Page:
Two promising COVID drugs unveiled in Israel | Daily News

Two promising COVID drugs unveiled in Israel

Even with Israel’s world-leading rollout of Covid-19 vaccinations, drugs to treat Covid patients are in desperate need across the world.

Two such drugs developed in Israel show great promise in clinical trials: EXO-CD24 and Allocetra.

EXO-CD24, an experimental inhaled medication developed at Tel Aviv Sourasky Medical Center, cured all 30 moderate-to-severe cases in a Phase I clinical trial.

Developed over the past six months at the hospital, EXOCD24 stops the “cytokine storm” – where the immune system goes out of control and starts attacking healthy cells – that occurs in the lungs of 5-7% of Covid-19 patients.

“To date, the preparation has been tried with great success on 30 severe patients, in 29 of whom the medical condition improved within two to three days and most of them were discharged home within three to five days. The 30th patient also recovered but after a longer time,” the hospital reports.

“The drug is based on exosomes, [vesicles] that are released from the cell membrane and used for intercellular communication. We enrich the exosomes with 24CD protein. This protein is expressed on the surface of the cell and has a known and important role in regulating the immune system,” explained Dr. Shiran Shapira, director of the laboratory of Prof. Nadir Arber, who has been researching the CD24 protein for over two decades.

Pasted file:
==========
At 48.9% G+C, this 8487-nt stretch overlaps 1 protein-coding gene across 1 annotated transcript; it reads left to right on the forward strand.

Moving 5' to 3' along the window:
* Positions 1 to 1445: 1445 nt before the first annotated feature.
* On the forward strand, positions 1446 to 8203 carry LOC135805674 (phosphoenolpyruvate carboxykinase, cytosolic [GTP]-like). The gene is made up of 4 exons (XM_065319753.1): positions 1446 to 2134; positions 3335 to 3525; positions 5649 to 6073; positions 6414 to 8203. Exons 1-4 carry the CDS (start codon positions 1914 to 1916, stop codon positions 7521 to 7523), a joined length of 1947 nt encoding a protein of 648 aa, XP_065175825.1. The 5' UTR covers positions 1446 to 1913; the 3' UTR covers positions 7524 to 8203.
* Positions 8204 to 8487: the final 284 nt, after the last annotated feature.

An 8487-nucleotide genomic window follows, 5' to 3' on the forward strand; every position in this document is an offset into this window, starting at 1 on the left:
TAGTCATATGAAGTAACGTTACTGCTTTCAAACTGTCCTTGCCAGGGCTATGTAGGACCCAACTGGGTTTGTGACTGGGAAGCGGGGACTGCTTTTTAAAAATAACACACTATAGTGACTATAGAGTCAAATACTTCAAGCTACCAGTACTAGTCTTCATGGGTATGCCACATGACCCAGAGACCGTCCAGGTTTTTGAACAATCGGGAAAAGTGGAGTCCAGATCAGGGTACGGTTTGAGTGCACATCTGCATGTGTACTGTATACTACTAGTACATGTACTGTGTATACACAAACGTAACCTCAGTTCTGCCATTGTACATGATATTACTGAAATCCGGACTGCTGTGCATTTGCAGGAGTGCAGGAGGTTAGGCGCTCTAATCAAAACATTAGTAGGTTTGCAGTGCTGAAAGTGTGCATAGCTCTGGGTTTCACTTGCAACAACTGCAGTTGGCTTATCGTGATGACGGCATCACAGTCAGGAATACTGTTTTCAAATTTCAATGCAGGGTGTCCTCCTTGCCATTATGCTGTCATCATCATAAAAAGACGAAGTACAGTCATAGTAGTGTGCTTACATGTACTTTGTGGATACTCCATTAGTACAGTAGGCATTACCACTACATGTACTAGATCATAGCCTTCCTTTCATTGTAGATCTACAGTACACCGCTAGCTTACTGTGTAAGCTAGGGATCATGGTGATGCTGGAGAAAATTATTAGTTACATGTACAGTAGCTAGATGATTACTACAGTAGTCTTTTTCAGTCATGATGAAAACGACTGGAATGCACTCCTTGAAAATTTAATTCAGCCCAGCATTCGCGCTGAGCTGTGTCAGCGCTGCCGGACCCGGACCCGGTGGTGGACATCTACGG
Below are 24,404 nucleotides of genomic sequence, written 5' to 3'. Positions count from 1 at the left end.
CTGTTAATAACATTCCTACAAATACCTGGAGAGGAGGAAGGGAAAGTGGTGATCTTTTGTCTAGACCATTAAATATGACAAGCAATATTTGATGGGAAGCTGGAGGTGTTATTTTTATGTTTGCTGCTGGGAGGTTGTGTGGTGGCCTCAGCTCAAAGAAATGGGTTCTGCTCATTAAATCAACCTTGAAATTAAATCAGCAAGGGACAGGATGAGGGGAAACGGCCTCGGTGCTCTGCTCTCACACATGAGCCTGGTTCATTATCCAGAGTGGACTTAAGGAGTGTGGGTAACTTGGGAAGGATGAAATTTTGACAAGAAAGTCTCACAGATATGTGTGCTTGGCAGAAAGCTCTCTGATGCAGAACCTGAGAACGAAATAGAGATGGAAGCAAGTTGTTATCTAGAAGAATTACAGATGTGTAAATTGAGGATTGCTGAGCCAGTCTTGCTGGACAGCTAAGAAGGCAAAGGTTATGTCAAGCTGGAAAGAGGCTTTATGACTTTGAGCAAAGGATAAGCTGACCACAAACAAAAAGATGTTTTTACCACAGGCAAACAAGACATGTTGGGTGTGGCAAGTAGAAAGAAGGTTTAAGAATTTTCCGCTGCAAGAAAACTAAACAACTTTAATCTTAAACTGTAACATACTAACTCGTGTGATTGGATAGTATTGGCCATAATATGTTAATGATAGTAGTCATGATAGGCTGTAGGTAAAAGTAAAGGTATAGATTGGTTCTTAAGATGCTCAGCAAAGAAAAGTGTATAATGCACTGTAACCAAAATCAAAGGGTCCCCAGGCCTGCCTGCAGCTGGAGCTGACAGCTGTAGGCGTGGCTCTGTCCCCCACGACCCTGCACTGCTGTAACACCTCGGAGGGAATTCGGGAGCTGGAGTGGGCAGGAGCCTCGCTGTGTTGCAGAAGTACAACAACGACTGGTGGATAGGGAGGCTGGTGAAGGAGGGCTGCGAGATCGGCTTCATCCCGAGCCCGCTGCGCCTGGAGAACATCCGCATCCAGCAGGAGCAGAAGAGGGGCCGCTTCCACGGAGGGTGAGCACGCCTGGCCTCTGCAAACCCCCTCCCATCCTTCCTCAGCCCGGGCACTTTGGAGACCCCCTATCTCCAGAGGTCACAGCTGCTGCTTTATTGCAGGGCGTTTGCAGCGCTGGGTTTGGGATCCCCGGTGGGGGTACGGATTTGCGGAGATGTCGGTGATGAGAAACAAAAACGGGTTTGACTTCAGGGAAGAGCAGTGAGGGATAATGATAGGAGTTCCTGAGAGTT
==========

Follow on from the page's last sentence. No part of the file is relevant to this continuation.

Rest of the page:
“The preparation is given by inhalation, once a day, for only a few minutes, for five days,” Shapira said.

She said the experimental treatment has two unique characteristics. The first is that it inhibits the over-secretion of cytokines. The second is that it is delivered directly to the lungs and therefore has no systemic side effects that injected or oral drugs can cause.

“Even if the vaccines perform their function, and even if no new mutations are produced then still in one way or another the corona will remain with us,” said Arber, director of the medical center’s Integrated Cancer Prevention Center. “To this end, we have developed a unique drug, EXO-CD24.”

Arber added that this advanced preparation “can be produced quickly and efficiently and at a very low cost in every pharmaceutical facility in the country, and in a short time globally.”

Prof. Ronni Gamzu, CEO of the medical center, said, “Prof. Arber’s results for first-phase research were excellent and gave us all confidence in the method he has been researching [here] for many years. I personally assisted him in further obtaining the approvals from the Ministry of Health for further research.”

Meanwhile, Enlivex Therapeutics last week reported positive results from a multi-center Phase II clinical trial of its experimental Covid-19 immunotherapy drug Allocetra in severe and critical Covid-19 patients. We reported in October that five Covid-19 intensive care patients were discharged from Hadassah University Medical Center in Jerusalem after treatment withAllocetra.

Nine severe and seven critical Covid-19 patients were treated with Allocetra in the Phase II clinical trial. Fourteen of them recovered and were discharged from the hospital after an average of 5.3 days. The Phase II trial originally was expected to enroll 24 patients but was “completed early in support of anticipated accelerated regulatory filings of the trial’s positive safety and efficacy data,” Enlivex reported. (Israel21C)